The Fingo and the Mantatee herd as well as the Englishmen, and are generally as trustworthy, and work upon much more reasonable terms. None but a madman, I suppose, would set a band of Englishmen, at forty dollars [sic] a month each, to tend sheep, which can very well be taken care of by a fellow in a caross, who serves for a year for a cow or a few goats.

Hamilton Ross also argued against the importation of English workers. In social circumstance, his situation was virtually identical to Ebden's. He had come to the colony as a soldier during the first British occupation of the Cape in the 1790s and had remained. He had married a Dutch woman and become a prosperous merchant. In fact, he and Ebden had cooperated to help form the colony's first private bank.18

Ross's main argument against English immigration was economic. Colonial employers could never pay English the wages they would expect. He claimed to have calculated carefully such wages and consulted more than a hundred farmers, "and there is not one of them who would have them at the rate I have mentioned..., and generally, they do not wish for white laborers.... If government undertake to bring them out, they will be a pest to the colony, and will do themselves no good."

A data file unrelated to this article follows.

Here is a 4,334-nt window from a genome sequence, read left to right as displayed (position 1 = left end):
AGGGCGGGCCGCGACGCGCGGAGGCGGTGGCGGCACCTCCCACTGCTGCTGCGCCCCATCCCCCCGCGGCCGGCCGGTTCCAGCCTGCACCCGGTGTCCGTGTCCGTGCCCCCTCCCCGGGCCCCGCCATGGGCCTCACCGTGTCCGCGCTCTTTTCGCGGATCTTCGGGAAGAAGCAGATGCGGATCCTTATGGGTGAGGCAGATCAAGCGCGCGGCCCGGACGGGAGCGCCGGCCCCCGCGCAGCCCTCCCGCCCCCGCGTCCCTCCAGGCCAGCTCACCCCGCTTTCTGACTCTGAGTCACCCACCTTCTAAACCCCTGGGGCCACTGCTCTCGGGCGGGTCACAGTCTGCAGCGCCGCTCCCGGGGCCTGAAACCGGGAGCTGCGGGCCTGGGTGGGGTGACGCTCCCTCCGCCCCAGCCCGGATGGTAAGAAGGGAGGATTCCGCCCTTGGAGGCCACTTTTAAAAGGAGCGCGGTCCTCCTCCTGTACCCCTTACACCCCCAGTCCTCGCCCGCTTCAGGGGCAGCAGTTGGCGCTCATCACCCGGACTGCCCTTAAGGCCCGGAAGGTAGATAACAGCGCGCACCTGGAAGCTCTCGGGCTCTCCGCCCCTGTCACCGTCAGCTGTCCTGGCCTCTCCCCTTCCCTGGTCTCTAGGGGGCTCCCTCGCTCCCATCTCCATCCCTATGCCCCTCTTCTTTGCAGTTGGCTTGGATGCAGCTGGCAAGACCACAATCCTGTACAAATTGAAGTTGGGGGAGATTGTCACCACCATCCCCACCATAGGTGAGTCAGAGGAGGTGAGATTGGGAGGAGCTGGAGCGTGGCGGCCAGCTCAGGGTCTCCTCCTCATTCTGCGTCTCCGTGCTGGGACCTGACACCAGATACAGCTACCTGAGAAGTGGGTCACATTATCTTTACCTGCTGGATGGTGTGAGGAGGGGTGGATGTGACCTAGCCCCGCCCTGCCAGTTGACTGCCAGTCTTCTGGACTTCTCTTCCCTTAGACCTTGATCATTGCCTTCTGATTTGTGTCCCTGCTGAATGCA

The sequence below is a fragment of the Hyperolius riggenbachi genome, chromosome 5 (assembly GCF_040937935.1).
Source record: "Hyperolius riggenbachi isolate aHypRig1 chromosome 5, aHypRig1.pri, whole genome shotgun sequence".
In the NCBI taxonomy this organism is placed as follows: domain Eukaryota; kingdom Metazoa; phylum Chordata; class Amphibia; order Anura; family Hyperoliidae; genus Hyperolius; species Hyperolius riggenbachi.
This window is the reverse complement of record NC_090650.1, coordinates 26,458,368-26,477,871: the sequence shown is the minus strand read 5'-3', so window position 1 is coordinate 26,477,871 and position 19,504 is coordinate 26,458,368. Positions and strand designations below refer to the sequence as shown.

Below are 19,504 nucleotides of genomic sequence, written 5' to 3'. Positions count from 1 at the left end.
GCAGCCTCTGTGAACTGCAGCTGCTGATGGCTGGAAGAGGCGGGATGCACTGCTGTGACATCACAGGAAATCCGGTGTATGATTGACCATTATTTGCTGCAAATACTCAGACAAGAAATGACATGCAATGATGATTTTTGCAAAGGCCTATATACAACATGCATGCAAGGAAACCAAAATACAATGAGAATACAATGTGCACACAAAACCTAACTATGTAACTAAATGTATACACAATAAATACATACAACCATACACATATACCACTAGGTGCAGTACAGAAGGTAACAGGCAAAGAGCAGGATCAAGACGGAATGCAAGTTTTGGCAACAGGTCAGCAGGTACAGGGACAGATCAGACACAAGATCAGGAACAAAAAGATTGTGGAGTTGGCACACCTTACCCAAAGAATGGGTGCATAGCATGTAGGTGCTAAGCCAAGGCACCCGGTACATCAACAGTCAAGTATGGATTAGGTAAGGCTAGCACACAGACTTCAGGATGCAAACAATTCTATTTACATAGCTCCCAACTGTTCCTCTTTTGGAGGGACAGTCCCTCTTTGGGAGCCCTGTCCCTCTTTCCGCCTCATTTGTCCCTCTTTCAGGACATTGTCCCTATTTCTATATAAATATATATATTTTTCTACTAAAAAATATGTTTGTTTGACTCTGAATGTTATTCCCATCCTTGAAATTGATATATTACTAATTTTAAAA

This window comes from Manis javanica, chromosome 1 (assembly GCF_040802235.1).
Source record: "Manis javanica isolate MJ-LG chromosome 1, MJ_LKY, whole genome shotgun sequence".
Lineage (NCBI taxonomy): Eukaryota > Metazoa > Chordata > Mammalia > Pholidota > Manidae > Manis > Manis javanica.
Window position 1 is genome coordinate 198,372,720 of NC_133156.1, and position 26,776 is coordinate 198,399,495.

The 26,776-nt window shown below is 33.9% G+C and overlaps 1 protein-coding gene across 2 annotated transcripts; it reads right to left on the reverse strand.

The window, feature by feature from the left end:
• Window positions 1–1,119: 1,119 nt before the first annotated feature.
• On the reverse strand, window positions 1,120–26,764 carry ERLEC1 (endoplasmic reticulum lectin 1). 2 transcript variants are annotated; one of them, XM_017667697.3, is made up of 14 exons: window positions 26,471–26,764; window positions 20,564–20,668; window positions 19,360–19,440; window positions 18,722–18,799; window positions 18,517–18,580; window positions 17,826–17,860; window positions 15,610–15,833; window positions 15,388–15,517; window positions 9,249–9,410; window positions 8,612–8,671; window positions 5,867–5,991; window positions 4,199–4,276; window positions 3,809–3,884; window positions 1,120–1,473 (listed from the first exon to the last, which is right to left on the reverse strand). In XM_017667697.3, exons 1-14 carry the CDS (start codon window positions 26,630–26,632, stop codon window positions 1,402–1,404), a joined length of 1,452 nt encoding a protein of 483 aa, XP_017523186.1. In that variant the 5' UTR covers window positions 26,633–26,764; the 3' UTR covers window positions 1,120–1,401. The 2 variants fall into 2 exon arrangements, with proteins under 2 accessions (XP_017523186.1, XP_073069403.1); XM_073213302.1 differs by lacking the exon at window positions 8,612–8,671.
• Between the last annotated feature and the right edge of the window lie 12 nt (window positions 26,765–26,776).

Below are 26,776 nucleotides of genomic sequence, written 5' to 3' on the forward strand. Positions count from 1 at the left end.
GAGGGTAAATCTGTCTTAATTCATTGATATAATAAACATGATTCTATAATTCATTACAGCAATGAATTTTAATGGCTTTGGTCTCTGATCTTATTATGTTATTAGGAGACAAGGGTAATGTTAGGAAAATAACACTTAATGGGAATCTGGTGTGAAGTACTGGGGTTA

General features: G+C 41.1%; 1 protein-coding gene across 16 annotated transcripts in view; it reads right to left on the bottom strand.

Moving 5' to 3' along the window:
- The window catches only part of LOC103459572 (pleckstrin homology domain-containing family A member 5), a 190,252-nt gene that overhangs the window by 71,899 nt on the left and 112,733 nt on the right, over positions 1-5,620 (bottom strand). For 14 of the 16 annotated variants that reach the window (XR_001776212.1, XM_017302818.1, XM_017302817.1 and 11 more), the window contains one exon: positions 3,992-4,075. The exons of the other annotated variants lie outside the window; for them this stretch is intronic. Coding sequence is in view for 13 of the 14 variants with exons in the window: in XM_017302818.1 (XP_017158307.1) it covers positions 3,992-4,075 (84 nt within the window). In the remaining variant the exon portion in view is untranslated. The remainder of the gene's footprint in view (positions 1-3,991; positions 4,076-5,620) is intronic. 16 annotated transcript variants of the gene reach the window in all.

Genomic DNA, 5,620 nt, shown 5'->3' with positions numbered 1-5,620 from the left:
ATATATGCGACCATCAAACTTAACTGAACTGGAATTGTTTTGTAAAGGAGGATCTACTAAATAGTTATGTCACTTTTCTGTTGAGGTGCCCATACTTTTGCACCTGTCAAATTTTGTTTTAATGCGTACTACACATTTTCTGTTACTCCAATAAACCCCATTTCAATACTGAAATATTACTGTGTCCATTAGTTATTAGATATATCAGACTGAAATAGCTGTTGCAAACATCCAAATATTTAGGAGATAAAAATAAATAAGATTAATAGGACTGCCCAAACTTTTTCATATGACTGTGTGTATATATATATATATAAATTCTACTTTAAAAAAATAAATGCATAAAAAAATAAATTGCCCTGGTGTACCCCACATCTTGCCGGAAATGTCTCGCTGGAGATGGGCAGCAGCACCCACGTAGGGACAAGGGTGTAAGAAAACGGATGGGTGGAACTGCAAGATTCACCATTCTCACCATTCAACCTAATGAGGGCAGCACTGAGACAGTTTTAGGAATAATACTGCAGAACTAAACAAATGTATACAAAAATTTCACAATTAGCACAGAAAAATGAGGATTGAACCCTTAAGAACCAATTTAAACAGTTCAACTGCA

Earlier in the year, when several boatloads of Africans had been transported to the Cape from St. Helena, some came on a ship named the Hamilton Ross, owned by the firm started by Ross. Further, Ross was among a group of prominent Capetonians who offered to guarantee with their own money the costs of transporting Africans from St. Helena, if London should refuse to do so.19 We might assume, therefore, that Ross's position on immigration was guided, at least in part, by the financial gain his firm might receive from the continued arrival of liberated Africans. To the extent that it was, it might suggest that Ross's economic interests took precedence over whatever fears he might have had of increasing the number of blacks in the colony. It is also worth noting that Michiel van Breda was another of the group who had guaranteed the expenses of the importation, but he, unlike Ross, voted in favor of subsidizing the immigration of English.

An interesting aspect of the debate was the councillors' views of the propensity of Africans for "filth and vice", to use the phrase uttered by Adv. Cloete. He assumed they were unusually susceptible to it. Ross, however, demurred: